What do you think? I'm especially interested in hearing from parents on the issue of doing what's right for your kids right now or getting them ready for what's around the bend--even if it means sacrificing what's currently best for their development.


Lisa writes...

Have the sleepover now while it's non-sexualized! You point about the more normal, non-sexualized interactions between boys and girls have in the pre-teen years the better they interact later on is key.

My daughters are 7, 5, and almost 3. I'm getting glimpses of the truth behind the parenting phrase "bigger kids, bigger problems", noticing differences being the big one right now. My middle daughter lost all of her hair to alopecia areata when she was two, and it's never grown back. In that experience, it was so clear to me from the start how much impact my actions would have on sending her healthy or unhealthy messages about self-image. It was if the whole thing was happening to someone else, because none of it triggered and unresolved or hurt feelings of my own from my own growing-up. However, things with my oldest daughter are not so clear. I worry about her making friends and being happy. I worry about her trusting me and being responsible. I worry that in addition to her college fund, I should be saving for her therapy.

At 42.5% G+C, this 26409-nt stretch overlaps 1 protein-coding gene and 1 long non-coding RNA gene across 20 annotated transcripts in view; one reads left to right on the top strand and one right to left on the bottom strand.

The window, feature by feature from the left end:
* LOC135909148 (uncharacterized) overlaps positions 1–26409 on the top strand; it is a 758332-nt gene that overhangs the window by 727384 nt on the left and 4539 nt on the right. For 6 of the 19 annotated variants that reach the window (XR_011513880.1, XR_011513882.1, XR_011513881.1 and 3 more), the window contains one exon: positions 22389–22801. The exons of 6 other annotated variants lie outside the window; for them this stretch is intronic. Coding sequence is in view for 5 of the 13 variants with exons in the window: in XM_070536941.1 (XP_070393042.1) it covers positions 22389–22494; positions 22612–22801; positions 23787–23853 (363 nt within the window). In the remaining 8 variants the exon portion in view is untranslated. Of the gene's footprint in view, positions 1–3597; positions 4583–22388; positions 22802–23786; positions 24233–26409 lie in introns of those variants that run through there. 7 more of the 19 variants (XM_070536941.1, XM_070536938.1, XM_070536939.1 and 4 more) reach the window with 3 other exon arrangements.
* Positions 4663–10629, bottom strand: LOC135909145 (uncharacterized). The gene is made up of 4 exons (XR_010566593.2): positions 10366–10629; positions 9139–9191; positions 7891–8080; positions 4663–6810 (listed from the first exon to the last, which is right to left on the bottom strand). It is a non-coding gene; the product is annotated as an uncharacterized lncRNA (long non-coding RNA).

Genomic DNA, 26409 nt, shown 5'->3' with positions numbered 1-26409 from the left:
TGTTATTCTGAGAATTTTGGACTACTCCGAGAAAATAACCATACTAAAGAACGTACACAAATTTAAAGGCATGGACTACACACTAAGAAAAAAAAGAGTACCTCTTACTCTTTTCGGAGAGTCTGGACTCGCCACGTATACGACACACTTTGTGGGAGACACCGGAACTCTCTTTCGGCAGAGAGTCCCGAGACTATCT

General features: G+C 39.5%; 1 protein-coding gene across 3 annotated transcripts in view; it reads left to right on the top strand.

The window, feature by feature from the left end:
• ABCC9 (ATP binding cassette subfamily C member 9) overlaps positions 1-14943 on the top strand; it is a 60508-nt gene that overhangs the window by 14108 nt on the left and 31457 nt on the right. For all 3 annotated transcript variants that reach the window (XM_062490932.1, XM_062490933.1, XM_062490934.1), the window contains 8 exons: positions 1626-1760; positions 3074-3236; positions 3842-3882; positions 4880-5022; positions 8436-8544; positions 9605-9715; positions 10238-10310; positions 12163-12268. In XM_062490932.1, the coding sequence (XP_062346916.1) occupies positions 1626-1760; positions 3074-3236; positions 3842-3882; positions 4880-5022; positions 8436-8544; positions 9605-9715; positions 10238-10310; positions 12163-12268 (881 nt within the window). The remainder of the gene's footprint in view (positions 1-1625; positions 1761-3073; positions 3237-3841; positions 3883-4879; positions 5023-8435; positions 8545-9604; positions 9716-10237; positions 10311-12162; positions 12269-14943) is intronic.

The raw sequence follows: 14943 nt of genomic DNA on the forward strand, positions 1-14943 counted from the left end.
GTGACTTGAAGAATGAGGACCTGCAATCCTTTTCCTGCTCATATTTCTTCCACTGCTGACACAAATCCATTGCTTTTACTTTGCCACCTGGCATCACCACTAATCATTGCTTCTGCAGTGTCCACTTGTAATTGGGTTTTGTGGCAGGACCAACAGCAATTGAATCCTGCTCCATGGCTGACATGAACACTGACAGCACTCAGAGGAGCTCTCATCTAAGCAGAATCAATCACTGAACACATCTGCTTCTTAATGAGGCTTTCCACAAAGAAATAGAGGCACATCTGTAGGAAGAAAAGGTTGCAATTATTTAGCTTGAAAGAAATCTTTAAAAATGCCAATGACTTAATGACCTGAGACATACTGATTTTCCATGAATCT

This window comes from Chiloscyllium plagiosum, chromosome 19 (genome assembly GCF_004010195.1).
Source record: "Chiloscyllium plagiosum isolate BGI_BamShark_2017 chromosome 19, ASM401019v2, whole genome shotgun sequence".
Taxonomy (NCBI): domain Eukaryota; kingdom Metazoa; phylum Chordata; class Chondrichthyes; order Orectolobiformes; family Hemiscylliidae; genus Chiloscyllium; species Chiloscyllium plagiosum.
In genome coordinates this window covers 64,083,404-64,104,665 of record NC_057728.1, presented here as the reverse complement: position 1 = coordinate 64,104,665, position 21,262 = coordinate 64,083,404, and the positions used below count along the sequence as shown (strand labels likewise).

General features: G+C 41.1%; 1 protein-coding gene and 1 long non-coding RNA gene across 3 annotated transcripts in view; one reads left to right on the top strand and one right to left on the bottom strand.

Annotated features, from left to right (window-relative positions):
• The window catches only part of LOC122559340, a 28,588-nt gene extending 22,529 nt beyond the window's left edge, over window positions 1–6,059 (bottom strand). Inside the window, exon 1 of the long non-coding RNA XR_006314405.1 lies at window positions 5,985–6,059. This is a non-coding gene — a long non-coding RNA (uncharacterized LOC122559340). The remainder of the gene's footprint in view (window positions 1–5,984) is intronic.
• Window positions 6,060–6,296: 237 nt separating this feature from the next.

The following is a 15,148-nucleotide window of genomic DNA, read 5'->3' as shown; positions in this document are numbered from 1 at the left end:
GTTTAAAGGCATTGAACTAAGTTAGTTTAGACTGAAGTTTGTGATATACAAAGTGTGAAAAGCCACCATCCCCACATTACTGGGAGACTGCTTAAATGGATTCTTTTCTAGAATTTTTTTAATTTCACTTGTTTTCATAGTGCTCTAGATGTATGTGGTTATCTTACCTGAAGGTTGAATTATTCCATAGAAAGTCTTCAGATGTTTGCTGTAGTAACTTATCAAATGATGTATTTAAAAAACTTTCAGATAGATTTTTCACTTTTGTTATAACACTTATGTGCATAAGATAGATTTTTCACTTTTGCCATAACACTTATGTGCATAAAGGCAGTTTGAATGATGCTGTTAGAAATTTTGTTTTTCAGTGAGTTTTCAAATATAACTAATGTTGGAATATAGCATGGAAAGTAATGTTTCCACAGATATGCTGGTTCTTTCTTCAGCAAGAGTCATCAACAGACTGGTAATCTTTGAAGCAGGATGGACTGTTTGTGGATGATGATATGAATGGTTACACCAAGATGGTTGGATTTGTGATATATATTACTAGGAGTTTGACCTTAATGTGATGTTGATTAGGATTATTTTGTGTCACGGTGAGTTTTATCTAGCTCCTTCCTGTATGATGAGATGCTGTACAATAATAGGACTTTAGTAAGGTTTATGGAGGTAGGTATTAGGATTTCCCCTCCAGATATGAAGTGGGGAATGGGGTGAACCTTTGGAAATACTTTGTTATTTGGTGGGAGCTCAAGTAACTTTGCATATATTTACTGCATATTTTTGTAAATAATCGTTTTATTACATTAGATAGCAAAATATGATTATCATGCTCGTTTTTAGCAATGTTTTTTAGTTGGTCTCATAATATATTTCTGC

Your post gave me some relief from that worry. I've been so wrapped up with worry that I haven't listened much to my gut or my heart. Somehow your post connected the dots for me that the clarity with which I understood my five-year-old's situation had lessons I could apply to my other daughters. Thanks!

Ria writes...

Go for it! Then ask me again in 3 years when my girl is 11! :)

For me, this isn't an all or nothing decision. I think I would be okay with it with certain boys and certain circumstances. I remember all the fun times I had growing up with my boy cousins or about trips with our bestest friends and their kids (some of which are boys) as our kids grow up together. There will be sleep-overs then and they're not going to stay 8 and 6 forever.

I would NOT be okay with a dozen girls and boys having a big slumber party at my house.

I would be okay with having a boy friend over.

jacki writes...

If you start letting your children participate in even a harmless boy/girl sleep over how will you ever explain when they are 15-16 that they can't any longer because now you don't trust them anymore?

I would not go there- sorry...stick with sleepovers perhaps in the family but not strangers. Too much teen pregnancy...there is so much kids don't understand and it only takes one know it all kid to ruin all of the innocence & change everything forever.

Jean writes...

I agree with your parenting method. My 5yo son went to daycare wearing Hello Kitty socks.

Some comments have helped me refine my stance on this issue: